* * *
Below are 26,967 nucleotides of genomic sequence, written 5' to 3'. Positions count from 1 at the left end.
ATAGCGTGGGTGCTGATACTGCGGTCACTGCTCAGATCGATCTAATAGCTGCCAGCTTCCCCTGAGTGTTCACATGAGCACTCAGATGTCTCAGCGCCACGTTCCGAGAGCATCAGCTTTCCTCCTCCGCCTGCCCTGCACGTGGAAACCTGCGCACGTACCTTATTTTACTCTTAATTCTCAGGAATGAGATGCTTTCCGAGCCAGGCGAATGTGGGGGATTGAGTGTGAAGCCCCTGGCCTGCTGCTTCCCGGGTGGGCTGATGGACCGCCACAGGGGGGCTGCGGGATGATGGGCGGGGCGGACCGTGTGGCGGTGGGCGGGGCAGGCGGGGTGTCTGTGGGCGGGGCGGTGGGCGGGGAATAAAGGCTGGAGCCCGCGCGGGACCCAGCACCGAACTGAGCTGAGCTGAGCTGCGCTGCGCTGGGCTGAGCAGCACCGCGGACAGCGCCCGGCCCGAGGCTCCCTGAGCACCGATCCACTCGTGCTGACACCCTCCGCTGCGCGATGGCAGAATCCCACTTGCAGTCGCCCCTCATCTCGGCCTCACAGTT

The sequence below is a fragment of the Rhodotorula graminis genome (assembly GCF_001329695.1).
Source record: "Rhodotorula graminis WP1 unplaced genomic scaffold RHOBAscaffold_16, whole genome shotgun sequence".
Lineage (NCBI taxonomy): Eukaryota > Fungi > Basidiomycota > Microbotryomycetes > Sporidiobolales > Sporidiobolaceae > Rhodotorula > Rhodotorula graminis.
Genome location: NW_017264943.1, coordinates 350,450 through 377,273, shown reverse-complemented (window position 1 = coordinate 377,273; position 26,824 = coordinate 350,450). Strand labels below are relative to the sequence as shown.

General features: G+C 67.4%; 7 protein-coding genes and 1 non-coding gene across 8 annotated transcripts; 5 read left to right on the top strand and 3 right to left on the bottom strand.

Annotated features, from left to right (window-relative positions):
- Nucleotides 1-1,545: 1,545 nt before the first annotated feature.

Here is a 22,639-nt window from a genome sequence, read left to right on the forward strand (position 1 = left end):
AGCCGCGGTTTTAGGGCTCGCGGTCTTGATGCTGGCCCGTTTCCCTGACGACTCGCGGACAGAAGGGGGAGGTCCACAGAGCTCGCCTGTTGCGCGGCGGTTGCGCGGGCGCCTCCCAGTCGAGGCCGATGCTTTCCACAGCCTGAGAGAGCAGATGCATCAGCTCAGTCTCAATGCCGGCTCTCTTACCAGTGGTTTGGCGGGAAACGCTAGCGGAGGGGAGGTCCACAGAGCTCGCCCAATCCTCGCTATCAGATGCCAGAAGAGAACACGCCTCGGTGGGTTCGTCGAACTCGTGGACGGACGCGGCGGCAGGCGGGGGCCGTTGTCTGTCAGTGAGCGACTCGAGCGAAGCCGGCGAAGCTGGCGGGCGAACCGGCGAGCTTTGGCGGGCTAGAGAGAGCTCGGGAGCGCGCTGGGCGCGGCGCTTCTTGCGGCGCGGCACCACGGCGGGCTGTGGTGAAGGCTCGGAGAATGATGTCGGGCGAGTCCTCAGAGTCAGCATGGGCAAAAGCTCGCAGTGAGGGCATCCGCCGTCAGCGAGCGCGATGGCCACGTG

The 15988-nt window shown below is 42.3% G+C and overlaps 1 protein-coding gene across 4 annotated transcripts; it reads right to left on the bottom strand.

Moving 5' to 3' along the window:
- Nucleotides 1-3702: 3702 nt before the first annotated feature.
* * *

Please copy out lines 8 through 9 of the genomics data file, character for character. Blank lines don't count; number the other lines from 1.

Annotated features, from left to right (window-relative positions):
- Nucleotides 1-1,545: 1,545 nt before the first annotated feature.